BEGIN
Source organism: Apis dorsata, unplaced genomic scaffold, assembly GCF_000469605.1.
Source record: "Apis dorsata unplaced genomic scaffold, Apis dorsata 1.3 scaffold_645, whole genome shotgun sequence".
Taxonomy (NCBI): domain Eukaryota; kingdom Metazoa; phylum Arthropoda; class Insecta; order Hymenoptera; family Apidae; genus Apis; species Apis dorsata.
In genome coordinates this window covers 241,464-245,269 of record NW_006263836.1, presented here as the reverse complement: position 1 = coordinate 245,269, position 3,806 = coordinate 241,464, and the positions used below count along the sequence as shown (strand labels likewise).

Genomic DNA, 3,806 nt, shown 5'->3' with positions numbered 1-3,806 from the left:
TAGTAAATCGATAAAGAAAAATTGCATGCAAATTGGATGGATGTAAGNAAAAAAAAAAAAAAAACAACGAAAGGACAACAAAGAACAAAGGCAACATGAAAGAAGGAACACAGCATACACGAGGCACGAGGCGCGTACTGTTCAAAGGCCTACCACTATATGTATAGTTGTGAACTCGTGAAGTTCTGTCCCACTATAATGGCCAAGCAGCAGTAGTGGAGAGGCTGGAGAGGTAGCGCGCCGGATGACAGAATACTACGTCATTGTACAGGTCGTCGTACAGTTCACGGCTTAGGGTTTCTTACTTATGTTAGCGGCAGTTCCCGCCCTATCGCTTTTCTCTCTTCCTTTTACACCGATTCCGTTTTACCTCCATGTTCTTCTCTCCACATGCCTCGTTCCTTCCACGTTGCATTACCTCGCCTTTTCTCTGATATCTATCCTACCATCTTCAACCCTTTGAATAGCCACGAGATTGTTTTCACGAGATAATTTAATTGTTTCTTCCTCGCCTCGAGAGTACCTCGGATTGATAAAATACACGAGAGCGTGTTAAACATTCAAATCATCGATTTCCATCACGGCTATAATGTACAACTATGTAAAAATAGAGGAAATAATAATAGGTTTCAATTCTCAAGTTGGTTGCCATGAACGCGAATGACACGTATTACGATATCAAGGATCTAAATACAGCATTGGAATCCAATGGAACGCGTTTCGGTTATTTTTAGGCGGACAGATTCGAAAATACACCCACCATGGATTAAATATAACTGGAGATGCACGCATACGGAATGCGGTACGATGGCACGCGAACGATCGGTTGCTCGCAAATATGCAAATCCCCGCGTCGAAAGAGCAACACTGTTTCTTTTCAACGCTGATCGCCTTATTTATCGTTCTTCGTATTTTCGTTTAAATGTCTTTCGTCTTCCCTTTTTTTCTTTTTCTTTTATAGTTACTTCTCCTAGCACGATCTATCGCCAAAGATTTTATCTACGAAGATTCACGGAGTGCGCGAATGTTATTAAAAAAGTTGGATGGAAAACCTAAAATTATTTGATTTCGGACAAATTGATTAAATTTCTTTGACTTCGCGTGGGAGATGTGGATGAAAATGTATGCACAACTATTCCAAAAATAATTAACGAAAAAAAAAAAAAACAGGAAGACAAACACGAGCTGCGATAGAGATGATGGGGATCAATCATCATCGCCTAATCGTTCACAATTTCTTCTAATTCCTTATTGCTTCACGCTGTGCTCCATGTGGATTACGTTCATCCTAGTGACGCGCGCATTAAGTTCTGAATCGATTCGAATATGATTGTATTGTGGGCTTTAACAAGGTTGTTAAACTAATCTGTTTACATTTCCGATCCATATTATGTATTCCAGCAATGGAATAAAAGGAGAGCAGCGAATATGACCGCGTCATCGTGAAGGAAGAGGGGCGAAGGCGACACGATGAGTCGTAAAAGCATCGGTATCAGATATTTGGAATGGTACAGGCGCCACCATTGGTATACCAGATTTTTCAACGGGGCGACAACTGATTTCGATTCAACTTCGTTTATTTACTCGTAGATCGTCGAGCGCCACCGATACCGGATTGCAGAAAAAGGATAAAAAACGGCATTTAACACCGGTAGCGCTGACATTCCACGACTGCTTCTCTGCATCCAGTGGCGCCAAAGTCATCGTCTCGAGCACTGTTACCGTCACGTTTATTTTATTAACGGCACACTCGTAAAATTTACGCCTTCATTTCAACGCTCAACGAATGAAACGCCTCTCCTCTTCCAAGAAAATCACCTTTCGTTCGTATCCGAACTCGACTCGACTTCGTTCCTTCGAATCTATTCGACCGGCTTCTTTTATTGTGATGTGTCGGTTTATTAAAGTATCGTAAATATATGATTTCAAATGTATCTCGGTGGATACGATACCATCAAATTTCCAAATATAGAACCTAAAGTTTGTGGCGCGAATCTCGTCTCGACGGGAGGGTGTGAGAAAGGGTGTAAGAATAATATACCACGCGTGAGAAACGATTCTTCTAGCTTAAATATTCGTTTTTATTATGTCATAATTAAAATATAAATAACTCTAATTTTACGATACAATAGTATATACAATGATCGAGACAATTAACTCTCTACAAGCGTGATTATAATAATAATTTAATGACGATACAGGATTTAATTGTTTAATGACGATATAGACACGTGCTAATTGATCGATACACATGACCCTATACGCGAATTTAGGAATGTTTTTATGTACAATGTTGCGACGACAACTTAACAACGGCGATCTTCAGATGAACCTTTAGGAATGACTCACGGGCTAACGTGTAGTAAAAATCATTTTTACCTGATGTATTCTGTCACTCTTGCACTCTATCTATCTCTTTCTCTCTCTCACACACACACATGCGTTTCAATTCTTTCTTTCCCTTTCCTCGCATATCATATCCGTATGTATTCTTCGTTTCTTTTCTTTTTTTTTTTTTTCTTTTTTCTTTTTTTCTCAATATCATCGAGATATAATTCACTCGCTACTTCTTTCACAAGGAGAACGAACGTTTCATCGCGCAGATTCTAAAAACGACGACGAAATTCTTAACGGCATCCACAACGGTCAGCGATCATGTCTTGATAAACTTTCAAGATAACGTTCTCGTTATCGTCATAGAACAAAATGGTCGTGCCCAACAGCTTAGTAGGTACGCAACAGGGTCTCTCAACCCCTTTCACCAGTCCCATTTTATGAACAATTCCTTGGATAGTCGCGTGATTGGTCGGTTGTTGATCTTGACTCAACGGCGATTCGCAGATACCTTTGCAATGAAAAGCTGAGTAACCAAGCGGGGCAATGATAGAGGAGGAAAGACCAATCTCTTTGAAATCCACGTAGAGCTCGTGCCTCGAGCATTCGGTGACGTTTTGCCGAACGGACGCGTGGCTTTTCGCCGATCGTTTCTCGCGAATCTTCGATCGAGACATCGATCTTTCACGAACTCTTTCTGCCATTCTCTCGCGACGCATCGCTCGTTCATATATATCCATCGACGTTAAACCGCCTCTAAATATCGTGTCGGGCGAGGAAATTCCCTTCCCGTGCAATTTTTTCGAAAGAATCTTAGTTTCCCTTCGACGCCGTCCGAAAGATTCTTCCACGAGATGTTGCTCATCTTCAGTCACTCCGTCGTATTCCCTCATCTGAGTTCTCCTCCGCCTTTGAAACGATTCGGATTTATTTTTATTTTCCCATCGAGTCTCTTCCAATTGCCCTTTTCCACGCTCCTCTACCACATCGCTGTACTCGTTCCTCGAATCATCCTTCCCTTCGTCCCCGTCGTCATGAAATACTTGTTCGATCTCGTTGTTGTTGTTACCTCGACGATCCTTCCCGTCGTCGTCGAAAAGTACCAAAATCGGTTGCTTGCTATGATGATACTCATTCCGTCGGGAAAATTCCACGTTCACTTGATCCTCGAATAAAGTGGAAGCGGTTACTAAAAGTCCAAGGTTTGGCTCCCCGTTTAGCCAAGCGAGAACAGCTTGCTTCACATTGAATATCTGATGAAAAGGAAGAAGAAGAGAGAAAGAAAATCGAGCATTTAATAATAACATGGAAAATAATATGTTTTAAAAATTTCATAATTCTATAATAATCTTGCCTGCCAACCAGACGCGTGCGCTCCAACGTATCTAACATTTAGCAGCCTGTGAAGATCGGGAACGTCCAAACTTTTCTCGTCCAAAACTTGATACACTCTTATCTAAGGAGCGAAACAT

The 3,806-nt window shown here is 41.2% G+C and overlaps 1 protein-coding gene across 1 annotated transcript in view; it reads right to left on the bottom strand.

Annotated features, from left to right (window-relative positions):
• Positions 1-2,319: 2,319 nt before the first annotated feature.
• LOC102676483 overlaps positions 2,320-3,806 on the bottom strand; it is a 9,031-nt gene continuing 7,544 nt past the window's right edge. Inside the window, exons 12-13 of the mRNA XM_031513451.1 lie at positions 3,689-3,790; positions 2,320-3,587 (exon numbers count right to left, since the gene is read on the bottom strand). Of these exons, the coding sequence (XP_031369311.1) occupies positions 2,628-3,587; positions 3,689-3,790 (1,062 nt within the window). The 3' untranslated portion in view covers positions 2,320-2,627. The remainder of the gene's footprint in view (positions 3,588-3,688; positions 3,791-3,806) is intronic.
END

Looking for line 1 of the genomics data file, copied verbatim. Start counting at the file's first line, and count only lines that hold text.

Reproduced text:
Source organism: Apis dorsata, unplaced genomic scaffold, assembly GCF_000469605.1.